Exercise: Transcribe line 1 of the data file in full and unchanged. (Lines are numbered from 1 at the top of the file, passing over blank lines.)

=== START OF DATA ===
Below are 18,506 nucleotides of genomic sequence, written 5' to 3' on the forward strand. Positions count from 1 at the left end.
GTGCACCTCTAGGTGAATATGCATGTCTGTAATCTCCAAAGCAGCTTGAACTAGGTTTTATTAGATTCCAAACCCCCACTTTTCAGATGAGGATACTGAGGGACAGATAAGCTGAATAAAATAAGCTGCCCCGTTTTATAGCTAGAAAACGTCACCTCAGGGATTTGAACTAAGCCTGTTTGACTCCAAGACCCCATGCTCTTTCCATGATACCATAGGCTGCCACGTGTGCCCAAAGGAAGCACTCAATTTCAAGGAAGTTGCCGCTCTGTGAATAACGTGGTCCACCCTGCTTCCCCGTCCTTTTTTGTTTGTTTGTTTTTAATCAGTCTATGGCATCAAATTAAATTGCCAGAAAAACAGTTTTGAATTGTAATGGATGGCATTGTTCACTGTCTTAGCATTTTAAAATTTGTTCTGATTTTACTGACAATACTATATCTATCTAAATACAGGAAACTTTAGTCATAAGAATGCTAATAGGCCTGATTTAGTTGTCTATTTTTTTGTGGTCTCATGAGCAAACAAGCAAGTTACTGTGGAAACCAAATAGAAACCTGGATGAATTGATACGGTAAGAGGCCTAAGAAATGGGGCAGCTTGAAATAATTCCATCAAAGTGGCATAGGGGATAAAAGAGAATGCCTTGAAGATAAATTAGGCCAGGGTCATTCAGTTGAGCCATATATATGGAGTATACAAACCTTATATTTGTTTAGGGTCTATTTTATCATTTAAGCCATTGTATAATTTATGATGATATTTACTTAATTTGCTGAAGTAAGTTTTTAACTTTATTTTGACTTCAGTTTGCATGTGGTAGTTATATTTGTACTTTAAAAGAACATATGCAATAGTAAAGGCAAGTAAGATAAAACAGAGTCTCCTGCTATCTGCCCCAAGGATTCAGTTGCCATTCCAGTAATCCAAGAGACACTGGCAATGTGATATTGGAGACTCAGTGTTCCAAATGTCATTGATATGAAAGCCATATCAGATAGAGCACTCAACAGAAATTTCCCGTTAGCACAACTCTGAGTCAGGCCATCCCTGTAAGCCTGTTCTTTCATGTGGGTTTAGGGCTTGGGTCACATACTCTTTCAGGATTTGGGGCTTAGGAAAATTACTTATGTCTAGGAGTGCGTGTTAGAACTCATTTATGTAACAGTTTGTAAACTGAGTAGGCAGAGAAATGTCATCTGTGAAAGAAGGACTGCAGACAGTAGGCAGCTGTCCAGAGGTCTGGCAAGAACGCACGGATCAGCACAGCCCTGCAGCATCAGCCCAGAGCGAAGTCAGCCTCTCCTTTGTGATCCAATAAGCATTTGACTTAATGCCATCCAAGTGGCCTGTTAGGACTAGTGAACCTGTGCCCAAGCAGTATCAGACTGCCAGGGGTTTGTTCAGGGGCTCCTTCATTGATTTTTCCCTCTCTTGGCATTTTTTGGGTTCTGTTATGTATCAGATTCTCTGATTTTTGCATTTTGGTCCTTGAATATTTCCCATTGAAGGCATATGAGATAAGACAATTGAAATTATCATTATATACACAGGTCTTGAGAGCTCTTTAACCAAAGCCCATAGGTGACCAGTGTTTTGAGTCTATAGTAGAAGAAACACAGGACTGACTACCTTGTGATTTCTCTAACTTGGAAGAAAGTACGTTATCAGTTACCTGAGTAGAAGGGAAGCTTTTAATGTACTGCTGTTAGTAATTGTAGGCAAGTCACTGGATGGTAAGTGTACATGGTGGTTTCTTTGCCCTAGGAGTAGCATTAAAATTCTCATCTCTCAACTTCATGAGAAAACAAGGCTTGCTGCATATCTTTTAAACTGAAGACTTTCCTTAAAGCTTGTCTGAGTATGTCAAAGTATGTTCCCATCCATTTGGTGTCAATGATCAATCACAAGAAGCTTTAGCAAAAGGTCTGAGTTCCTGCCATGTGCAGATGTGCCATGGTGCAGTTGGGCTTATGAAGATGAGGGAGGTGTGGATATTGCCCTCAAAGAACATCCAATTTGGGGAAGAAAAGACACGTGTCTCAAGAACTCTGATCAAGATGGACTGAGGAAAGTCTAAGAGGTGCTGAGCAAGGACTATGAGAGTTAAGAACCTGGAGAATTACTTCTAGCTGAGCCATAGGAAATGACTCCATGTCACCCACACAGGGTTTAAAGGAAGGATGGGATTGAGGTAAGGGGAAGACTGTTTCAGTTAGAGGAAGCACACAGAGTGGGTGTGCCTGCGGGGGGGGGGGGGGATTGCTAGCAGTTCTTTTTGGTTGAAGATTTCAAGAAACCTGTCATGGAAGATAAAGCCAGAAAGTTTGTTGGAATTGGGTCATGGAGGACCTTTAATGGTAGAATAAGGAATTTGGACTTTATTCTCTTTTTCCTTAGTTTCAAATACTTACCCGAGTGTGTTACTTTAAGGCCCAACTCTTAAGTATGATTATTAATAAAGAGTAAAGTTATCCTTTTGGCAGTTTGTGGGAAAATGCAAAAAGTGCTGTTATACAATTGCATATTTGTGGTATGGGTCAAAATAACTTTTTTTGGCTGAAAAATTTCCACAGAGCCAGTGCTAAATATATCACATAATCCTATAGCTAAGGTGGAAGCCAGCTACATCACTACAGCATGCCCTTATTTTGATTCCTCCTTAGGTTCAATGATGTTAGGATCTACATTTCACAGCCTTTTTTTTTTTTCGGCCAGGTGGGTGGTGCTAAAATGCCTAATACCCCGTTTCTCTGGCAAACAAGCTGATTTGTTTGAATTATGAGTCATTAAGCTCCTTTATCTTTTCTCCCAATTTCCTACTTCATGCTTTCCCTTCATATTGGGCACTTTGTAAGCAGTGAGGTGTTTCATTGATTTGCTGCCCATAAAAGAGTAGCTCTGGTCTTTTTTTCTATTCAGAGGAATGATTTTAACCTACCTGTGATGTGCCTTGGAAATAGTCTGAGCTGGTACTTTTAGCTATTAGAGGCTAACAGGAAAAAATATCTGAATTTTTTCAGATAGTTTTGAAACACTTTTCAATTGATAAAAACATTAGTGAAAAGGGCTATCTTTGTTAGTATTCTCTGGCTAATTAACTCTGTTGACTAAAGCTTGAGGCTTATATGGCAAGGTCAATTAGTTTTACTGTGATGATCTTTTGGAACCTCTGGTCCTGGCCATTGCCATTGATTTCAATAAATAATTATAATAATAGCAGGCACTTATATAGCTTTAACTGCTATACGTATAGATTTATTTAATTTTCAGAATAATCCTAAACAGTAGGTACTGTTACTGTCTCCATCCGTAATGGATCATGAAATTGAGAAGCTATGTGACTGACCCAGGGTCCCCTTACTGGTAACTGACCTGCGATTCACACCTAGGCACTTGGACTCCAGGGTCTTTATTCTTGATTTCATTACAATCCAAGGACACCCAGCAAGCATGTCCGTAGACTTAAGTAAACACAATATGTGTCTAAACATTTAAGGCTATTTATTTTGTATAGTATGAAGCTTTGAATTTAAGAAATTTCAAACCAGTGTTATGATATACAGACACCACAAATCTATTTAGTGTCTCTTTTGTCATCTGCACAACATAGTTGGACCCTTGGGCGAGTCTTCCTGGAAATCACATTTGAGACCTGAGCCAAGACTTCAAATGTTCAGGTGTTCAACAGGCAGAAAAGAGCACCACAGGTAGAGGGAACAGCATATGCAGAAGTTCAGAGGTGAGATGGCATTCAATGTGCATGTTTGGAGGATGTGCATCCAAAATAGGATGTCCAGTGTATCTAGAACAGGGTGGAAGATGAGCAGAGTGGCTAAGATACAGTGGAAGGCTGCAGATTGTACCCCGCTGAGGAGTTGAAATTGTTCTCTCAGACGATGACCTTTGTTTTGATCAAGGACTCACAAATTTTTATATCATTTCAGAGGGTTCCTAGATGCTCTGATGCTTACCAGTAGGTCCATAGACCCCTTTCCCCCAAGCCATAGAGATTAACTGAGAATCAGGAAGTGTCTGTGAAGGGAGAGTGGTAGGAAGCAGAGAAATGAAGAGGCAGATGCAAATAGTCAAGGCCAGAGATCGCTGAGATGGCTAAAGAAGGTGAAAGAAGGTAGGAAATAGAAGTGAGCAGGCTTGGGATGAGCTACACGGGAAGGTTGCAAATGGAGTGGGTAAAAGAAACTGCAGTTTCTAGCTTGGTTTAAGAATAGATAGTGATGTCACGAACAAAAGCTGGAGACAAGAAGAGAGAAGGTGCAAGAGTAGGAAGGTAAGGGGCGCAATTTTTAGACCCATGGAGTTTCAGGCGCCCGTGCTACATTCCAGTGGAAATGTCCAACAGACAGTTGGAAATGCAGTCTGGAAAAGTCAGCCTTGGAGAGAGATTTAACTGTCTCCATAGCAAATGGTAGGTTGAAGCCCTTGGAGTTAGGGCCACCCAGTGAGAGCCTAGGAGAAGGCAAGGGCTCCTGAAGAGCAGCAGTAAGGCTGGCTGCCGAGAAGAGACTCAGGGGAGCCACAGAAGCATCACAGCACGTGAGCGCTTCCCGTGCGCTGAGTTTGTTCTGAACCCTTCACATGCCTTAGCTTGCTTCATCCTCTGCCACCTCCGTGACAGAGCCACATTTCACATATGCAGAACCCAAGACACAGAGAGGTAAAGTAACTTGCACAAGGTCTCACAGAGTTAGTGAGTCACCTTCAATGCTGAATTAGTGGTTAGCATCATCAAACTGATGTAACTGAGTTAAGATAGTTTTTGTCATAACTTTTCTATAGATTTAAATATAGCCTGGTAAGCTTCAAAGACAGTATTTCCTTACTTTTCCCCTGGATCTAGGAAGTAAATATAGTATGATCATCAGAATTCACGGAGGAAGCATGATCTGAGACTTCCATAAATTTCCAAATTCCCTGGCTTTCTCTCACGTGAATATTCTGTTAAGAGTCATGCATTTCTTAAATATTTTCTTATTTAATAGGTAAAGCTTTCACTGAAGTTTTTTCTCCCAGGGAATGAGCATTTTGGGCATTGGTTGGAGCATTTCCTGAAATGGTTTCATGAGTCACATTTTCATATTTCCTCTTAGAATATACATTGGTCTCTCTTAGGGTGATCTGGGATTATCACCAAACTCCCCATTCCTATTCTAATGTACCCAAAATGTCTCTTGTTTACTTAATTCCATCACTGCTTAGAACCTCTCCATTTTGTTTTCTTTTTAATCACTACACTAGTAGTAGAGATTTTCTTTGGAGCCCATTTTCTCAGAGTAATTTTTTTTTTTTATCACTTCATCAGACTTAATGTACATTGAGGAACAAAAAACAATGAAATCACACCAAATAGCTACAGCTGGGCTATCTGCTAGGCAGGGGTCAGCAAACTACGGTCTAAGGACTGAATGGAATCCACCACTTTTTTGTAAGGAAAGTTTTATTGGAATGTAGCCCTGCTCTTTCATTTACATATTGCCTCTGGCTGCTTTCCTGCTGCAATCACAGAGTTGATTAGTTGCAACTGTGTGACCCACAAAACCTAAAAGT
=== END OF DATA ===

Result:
Below are 18,506 nucleotides of genomic sequence, written 5' to 3' on the forward strand. Positions count from 1 at the left end.